More On the . . . Glub, Glub . . . “Underwater Mortgage” Eminent Domain Takings

In case you haven’t had enough of this tidal wave of misinformation, The New York Times is making sure your supply doesn’t run out. See Shaila Devan, A Long Shot Against Blight, N.Y. Times, Jan 12, 2014, at p. 1 (Business Section). See http://www.nytimes.com/2014/01/12/business/in-richmond-california-a-long-shot-against-blight.html?ref=business&_r=0

To begin with, this one doesn’t tell us that this idea was honked up by a Cornell law professor named Robert Hockett. Guess he’s had his 15 minutes of fame, so it’s time for another activist to step up to the plate. The Times gives credit to Richmond mayor, Gayle McLaughlin, “[a] longtime advocate of left-wing causes,” for coming up with this idea. It “involves a novel use of the power of eminent domain to bail out [underwater] homeowners by buying up and then forgiving mortgage debt.”

Where will the money for these bailouts come from? After all, if you are going to use eminent domain, the constitution requires that you pay “just compensation” and under California law “just compensation” is fair market value of the taken property, which in turn is statutorily defined as the highest price that the property being taken would bring in the open market with both parties to the transaction being unpressured and fully informed. Besides, compensation is decided by a jury that does not have to accept the government’s valuation figures, and first gets to hear both sides’ qualified appraisers in a civil trial. The annals of California eminent domain law are replete with cases in which condemnors who tried to lowball the condemnee/owners wound up paying just compensation running into multiples of condemnors’ inadequate offers (for a collection of such cases see 40 Loyola L.A. L. Rev. at 1146-1148). The Times article doesn’t really explain how the financial angels of this caper can pay the highest price the subject property (i.e., the “underwater” mortgages) would fetch in a voluntary market transaction, and still make a profit by reselling them. Smells like a something-for-nothing scheme to us.

However to give credit where credit is due, the Times is one of the few (the only?) major news source to acknowledge the existence of another major problem, namely that

“the mortgages had been bundled into pools and resold to thousands of investors all over the world. The rules governing many of the pools forbade the investors’ representative, known as the trustee, from selling off mortgages or modifying them unless they were already in default, even though it might be in the investors’ interest to do so.”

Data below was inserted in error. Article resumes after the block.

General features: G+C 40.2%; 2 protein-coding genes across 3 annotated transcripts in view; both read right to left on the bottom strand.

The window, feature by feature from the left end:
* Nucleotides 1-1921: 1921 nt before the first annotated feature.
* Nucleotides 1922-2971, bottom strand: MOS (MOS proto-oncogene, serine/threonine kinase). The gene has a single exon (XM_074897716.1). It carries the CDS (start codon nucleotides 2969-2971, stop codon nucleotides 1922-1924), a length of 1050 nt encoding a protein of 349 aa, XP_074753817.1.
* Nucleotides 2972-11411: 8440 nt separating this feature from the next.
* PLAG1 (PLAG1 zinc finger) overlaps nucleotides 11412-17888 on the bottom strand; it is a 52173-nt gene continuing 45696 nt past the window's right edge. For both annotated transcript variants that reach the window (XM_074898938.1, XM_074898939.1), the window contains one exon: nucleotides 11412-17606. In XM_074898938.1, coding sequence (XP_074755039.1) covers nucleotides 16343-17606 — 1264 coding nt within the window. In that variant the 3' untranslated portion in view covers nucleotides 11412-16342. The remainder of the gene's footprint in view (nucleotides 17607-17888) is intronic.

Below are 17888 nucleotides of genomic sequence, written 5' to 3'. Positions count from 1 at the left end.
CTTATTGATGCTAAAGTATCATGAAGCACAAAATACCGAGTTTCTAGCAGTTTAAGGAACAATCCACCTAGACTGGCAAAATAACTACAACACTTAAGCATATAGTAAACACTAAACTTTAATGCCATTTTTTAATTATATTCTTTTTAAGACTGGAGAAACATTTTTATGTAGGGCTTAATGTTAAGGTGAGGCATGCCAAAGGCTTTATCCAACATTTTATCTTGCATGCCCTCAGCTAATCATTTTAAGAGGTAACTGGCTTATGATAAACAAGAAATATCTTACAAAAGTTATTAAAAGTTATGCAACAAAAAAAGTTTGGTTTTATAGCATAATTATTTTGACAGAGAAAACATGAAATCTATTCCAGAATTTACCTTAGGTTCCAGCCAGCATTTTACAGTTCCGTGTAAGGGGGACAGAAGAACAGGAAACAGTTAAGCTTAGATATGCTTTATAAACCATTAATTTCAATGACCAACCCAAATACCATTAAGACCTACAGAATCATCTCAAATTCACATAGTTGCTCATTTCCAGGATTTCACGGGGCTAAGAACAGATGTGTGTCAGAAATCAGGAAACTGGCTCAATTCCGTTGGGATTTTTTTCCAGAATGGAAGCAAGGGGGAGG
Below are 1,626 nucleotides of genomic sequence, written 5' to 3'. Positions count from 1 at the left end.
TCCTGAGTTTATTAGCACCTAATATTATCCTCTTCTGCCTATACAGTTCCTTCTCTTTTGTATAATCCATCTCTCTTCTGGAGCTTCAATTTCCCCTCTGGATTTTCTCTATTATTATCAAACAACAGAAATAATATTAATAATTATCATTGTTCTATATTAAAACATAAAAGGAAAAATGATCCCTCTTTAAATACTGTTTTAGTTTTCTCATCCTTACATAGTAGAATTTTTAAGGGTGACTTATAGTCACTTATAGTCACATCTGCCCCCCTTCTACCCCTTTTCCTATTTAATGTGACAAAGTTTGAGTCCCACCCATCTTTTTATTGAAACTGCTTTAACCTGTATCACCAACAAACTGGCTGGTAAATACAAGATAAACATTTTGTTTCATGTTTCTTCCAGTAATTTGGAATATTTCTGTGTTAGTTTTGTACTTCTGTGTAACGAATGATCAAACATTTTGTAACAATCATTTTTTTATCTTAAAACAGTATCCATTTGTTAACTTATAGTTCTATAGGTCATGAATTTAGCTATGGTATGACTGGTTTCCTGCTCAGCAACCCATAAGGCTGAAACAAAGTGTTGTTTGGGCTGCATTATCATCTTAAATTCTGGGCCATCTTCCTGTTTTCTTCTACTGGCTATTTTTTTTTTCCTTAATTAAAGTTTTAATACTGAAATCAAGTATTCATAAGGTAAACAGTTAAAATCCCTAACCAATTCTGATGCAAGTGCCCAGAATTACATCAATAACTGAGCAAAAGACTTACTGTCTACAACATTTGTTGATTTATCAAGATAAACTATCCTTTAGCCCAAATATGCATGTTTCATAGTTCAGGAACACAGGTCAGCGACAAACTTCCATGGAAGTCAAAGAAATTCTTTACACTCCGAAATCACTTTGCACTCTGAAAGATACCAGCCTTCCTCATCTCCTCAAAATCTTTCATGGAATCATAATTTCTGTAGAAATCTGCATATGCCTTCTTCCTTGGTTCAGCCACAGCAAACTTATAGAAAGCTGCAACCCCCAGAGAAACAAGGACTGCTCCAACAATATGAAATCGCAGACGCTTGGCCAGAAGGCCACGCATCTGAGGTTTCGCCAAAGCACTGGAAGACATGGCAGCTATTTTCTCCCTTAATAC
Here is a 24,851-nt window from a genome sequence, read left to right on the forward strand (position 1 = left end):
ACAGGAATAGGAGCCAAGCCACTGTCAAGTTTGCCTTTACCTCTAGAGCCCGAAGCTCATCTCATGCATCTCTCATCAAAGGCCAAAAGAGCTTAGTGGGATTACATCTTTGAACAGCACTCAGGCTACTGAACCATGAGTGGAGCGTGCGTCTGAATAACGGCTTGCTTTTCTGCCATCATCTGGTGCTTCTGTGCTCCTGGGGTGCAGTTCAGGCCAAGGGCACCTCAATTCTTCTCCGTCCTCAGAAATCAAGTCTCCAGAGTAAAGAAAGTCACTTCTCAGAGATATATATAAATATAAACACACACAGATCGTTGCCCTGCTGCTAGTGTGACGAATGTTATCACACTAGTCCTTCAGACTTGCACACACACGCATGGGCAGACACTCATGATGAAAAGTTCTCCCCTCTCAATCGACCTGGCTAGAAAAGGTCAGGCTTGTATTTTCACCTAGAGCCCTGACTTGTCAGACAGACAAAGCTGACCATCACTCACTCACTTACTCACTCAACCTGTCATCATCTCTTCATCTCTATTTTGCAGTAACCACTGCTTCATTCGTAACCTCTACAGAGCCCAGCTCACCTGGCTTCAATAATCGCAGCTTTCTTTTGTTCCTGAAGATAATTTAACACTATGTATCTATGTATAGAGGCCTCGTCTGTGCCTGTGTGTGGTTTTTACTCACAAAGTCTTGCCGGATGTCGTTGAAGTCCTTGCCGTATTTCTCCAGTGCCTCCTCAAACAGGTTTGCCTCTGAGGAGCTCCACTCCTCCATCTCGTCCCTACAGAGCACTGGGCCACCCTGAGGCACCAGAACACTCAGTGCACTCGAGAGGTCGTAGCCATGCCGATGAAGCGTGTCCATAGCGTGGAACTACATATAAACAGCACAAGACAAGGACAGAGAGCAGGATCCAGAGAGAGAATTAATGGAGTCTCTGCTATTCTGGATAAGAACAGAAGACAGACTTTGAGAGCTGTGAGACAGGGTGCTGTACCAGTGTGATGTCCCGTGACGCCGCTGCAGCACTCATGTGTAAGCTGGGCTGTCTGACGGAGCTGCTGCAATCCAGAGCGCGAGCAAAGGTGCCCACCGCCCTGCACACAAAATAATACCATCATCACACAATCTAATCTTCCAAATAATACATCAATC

But if you use eminent domain to take mortgages that are secured by those bundled bonds, you will necessarily be lowering the value of the security for the remaining bonds in the bundle, thus inflicting damages on the remaining bondholders. That would require compensation to them as well as the lenders. And win or lose, in California the condemor has t0 pay the condemnees’ ordinary court costs (filing fees, deposition costs, etc.). These costs are usually not very big, but if you are talking about hundreds or thousands of cases, they do add up.

So how will the financial “angels” of this caper, before they can take the subject property, (a) pay the full constitutionally required highest market value to the mortgage holders, (b) pay severance damages to the remaining bondholders, i.e., pay for the reduction in bond values to holders of bonds that are not taken but are the security for those mortgages, and (c) still make a profit? Getting sticky, isn’t it?

Oh, we almost forgot. In California there are no mortgages; we use deeds of trust. To bring that up may sound a bit pedantic, but if a law professor can’t be pedantic, who can?

And let’s not forget that if the would-be takers try to lowball the mortgage/bond holders too much, and make them unreasonably low offers,  they will have to pay the condemnees’ litigation expenses, including their attorneys and expert witness fees. Also, if the takings prove too rich for the cities’ blood and have to be abandoned, the same thing happens — the would-be condemnors then have to pay those condemnees’ litigation expenses.

So let’s wait and see how it all turns out. Stay tuned.

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